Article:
Kenyans praying for quiet

Town bans evangelicals from public gardens to stop them disturbing the peace.

    Kenya's constitution allows for freedom of worship
    The community of Eldoret in western Kenya is largely Christian and welcomes the word of the Lord.

    But Gladys Njoroge travelled to the Rift Valley town and found that many people were finding the message defeaning.

    Evangelical churches are increasingly popular in Kenya. In a football field in Elderot, a town of 200,000 people, several thousand men, women and children gathered to listen to a well-known preacher.

    The country's constitution allows for freedom of worship but does not mention the volume and across the road from one church the noise is all becoming too much for the shop owners.

    "It's so noisy, at daytime it's too much, it starts at lunchtime it is too much," one woman told Al Jazeera.

    Praying for quiet
    Watch Gladys Njoroge's report from Eldoret's evangelical community
    But David Ochieng, an evangelist from the church, said: " Whether you call it noise, whether you call it by another name, the word of God must be preached."

    The council has banned the churches from performing ceremonies in the town's public gardens to stop them from disturbing the local residents.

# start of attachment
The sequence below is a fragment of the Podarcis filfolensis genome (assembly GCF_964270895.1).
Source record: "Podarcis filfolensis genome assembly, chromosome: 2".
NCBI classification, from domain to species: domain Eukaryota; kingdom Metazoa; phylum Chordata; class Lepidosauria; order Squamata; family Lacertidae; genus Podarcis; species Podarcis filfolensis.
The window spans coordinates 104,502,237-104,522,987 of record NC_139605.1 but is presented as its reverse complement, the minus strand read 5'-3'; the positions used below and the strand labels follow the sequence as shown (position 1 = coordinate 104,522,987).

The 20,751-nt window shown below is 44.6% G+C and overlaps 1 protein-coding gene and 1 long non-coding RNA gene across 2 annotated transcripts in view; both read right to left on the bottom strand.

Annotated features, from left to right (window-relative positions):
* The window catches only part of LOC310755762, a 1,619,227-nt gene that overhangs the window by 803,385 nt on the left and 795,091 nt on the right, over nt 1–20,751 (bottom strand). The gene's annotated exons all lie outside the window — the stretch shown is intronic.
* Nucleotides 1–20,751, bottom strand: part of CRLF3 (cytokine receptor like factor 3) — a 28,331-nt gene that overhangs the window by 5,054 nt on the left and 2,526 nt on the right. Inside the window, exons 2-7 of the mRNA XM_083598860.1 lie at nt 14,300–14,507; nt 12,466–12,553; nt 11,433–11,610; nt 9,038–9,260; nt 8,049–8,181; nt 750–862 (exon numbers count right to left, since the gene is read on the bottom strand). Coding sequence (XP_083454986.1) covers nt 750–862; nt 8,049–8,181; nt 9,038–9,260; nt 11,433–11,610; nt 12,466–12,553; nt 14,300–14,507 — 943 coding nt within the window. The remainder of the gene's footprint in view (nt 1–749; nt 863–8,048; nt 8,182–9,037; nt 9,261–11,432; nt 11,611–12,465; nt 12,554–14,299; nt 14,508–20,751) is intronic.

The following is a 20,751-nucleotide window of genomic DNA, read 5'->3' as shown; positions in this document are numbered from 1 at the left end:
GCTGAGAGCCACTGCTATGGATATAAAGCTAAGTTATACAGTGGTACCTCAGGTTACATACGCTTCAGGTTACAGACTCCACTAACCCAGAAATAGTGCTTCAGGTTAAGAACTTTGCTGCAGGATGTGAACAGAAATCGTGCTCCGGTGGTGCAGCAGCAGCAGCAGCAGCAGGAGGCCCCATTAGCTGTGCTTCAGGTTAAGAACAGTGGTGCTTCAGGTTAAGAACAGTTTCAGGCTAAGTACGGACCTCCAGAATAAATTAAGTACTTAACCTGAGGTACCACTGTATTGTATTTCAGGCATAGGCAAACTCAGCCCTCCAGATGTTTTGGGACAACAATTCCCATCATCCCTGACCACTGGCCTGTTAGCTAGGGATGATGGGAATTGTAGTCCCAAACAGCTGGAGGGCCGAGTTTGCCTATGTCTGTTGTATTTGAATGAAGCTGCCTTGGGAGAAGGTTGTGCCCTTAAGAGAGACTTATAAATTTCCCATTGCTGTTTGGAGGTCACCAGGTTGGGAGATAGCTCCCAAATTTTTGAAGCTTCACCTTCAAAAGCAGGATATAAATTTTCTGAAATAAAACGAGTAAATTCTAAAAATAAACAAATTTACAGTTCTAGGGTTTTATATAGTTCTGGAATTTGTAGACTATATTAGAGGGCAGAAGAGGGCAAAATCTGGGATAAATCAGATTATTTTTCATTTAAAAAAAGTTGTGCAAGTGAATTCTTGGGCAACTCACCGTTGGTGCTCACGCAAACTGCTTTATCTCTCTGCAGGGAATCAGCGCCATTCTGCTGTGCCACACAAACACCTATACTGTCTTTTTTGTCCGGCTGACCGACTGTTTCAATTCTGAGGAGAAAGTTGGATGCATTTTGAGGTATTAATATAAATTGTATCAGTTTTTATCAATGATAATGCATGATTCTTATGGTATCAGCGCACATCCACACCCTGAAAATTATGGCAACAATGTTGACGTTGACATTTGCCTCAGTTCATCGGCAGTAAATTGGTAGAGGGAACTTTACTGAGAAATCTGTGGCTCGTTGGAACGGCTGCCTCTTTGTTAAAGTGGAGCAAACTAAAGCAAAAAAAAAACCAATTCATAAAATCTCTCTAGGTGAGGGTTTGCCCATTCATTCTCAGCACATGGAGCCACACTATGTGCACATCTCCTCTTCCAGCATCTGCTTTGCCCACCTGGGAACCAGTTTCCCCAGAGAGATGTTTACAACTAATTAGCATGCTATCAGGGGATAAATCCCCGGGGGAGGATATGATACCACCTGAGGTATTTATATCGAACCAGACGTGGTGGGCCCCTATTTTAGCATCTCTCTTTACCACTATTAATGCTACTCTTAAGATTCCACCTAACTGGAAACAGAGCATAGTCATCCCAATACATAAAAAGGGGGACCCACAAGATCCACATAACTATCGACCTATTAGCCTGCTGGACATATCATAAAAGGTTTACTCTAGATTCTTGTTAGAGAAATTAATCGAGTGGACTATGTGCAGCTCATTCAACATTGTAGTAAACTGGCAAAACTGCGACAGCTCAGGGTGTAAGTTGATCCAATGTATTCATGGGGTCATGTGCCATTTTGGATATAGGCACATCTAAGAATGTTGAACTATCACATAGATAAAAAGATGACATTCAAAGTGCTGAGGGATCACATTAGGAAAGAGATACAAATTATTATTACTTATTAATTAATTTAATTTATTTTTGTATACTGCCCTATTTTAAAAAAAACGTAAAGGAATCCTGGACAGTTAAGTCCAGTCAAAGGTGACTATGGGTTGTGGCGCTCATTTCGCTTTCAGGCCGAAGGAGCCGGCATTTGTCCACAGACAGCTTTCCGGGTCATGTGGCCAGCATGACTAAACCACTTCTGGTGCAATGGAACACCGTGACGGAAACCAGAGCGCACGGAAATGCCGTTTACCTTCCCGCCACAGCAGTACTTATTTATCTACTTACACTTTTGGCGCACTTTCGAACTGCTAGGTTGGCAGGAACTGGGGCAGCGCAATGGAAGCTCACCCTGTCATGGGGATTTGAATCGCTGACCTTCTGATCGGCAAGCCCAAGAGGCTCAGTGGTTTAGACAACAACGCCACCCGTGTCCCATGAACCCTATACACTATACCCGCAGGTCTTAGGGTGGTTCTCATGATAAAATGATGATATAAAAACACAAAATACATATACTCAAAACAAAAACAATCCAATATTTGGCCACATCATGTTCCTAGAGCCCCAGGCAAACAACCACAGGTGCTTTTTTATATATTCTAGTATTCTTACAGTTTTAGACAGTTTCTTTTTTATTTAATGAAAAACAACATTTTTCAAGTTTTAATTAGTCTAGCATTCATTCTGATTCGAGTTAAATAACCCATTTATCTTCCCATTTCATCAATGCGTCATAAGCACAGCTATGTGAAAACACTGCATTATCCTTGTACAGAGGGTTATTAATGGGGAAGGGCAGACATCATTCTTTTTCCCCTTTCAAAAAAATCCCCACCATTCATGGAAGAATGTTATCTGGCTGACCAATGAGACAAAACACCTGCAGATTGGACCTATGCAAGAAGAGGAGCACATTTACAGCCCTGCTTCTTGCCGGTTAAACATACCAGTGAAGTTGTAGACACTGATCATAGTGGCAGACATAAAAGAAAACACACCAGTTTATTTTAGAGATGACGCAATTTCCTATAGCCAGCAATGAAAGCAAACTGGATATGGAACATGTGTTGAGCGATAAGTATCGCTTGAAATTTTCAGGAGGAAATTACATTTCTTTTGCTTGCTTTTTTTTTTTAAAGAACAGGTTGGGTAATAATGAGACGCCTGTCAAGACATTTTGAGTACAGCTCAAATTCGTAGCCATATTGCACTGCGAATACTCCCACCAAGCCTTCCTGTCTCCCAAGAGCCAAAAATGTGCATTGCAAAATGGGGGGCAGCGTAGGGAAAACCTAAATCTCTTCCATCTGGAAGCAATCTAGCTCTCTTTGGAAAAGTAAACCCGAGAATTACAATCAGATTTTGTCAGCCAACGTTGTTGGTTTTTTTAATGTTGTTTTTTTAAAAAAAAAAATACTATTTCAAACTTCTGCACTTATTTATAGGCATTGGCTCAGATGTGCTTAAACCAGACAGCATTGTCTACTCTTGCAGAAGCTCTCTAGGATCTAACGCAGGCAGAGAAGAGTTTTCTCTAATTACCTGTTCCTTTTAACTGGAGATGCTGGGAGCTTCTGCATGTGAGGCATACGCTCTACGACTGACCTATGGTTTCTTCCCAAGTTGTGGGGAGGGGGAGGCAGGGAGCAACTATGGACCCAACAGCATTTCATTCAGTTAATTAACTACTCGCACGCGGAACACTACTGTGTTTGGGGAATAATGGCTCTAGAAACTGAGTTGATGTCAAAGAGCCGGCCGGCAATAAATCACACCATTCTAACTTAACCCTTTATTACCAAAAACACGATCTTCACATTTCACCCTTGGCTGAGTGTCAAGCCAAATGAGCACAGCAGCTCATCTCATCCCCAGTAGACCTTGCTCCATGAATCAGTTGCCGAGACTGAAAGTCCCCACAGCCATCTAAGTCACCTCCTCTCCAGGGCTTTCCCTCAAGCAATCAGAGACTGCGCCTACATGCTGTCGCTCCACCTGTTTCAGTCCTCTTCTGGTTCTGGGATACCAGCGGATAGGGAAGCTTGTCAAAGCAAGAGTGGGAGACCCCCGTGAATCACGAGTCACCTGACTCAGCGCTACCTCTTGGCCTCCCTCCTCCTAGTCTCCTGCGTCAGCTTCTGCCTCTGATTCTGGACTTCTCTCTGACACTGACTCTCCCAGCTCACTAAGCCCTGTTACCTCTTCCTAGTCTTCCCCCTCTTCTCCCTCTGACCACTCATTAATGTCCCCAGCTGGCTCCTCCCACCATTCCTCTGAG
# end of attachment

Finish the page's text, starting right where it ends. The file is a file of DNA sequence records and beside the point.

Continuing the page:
"All we are saying is restrict the noise, use the loudspeakers but don't be a nuisance to your neighbour," Richard Chepkonga, the Eldoret town clerk, told Al Jazeera.

    I went to meet Pastor Million Gonttie in the Winners Chapel Church and as he strained to hear my questions I asked him if he thought his church was too loud.

    "Not loud really, I don't consider it too be loud," he said, shouting over the music.

    Many people feel the message booming through the loudspeakers is relevant to their everyday lives and it draws the masses to the ever growing churches.

    It is unclear how strictly the town council will enforce the new rules but with other more pressing priorities digruntled residents feel they may have to say their own prayers for a little peace and quiet.

    SOURCE: Al Jazeera


    How different voting systems work around the world

    How different voting systems work around the world

    Nearly two billion voters in 52 countries around the world will head to the polls this year to elect their leaders.

    How Moscow lost Riyadh in 1938

    How Moscow lost Riyadh in 1938

    Russian-Saudi relations could be very different today, if Stalin hadn't killed the Soviet ambassador to Saudi Arabia.

    The great plunder: Nepal's stolen treasures

    The great plunder: Nepal's stolen treasures

    How the art world's hunger for ancient artefacts is destroying a centuries-old culture. A journey across the Himalayas.